Even as the Society against Sexual Orientation Discrimination (SASOD) welcomes the amendment to the Summary Jurisdiction Offences Act on cross dressing, it is calling for more training and sensitization of state actors including police and social workers who are critical to ensuring the protection of persons.
In the wee hours of Tuesday morning, the Guyana parliament, amended the the Summary Jurisdiction Offences Act to remove cross-dressing as an offence. The Caribbean Court of Justice had already struck out cross dressing as an offence in 2018 when Quincy McEwan, Seon Clarke, Joseph Fraser, Seyon Persaud and SASOD challenged the Attorney General in a matter before that court.
On Tuesday, Joel Simpson, Managing Director, SASOD said that the recent parliamentary act would serve to bring “more awareness” to an offence that is no longer on the books adding that, that awareness could also serve to sensitize state actors, including the police officers.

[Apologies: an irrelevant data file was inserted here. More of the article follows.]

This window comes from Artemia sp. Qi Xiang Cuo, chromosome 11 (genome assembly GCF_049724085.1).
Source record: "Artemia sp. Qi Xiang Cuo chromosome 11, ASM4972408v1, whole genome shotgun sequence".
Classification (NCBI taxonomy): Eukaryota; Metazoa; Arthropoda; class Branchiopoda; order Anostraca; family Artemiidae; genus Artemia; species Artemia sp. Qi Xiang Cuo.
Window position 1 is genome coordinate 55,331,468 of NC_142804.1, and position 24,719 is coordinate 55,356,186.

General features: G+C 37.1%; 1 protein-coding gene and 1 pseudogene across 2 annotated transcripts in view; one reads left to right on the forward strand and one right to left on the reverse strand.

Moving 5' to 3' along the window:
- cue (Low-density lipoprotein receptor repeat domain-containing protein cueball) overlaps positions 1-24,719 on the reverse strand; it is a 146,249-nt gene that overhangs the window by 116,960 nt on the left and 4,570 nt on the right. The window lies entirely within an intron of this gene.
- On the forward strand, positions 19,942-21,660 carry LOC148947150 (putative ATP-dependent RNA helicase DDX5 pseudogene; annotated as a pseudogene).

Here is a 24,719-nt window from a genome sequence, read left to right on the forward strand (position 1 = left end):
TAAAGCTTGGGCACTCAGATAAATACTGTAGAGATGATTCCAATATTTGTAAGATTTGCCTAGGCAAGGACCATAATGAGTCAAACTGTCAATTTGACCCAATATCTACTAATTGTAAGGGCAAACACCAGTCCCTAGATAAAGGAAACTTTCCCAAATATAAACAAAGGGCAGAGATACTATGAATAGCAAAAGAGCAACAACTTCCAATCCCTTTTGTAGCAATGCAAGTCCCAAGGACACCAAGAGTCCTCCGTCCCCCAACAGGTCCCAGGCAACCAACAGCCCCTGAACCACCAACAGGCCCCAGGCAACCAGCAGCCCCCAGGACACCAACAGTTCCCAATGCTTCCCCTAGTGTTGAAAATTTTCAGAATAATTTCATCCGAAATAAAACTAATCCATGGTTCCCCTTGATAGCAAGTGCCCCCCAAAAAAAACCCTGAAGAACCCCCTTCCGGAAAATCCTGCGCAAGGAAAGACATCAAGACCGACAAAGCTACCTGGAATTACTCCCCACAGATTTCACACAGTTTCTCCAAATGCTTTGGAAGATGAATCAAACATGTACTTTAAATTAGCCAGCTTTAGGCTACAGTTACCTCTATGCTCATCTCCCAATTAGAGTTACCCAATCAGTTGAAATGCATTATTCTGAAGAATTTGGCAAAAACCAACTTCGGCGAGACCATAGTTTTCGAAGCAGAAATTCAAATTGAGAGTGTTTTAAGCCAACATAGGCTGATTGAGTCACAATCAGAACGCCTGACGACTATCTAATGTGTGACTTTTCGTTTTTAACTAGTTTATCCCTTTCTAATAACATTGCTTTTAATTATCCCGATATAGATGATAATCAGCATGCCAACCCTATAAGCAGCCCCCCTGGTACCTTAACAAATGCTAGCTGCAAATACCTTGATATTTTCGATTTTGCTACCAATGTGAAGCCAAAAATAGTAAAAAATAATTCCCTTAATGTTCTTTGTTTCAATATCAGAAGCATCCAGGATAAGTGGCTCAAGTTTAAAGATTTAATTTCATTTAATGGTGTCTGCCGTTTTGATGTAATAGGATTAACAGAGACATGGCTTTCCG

Simpson said if the government needs to give meaning to the amendment with “robust and comprehensive training programmes.”
As he called for a “comprehensive review” of all of the offences in the Act, Simpson said that there are police officers who still subject trans and persons from vulnerable population they find on the streets to other offences in the summary jurisdiction act.
“So there needs to be a comprehensive review of that act and removal of all of those offences which are archaic and don’t subscribe to fundamental rights and freedoms that people have.”
Simpson explained that there are other laws related to vagrancy, loitering and sex work that are still being use to persecute members of the LGBTQ community.
“The goal is often to get these persons to pay bribes, so extortion, so that they don’t end up in front of the court for any of these offences, they succumb to paying these bribes.”
Simpson said there have been complaints about the police arresting or seeking to arrest persons for these offences and then extorting sexual services and monies from them.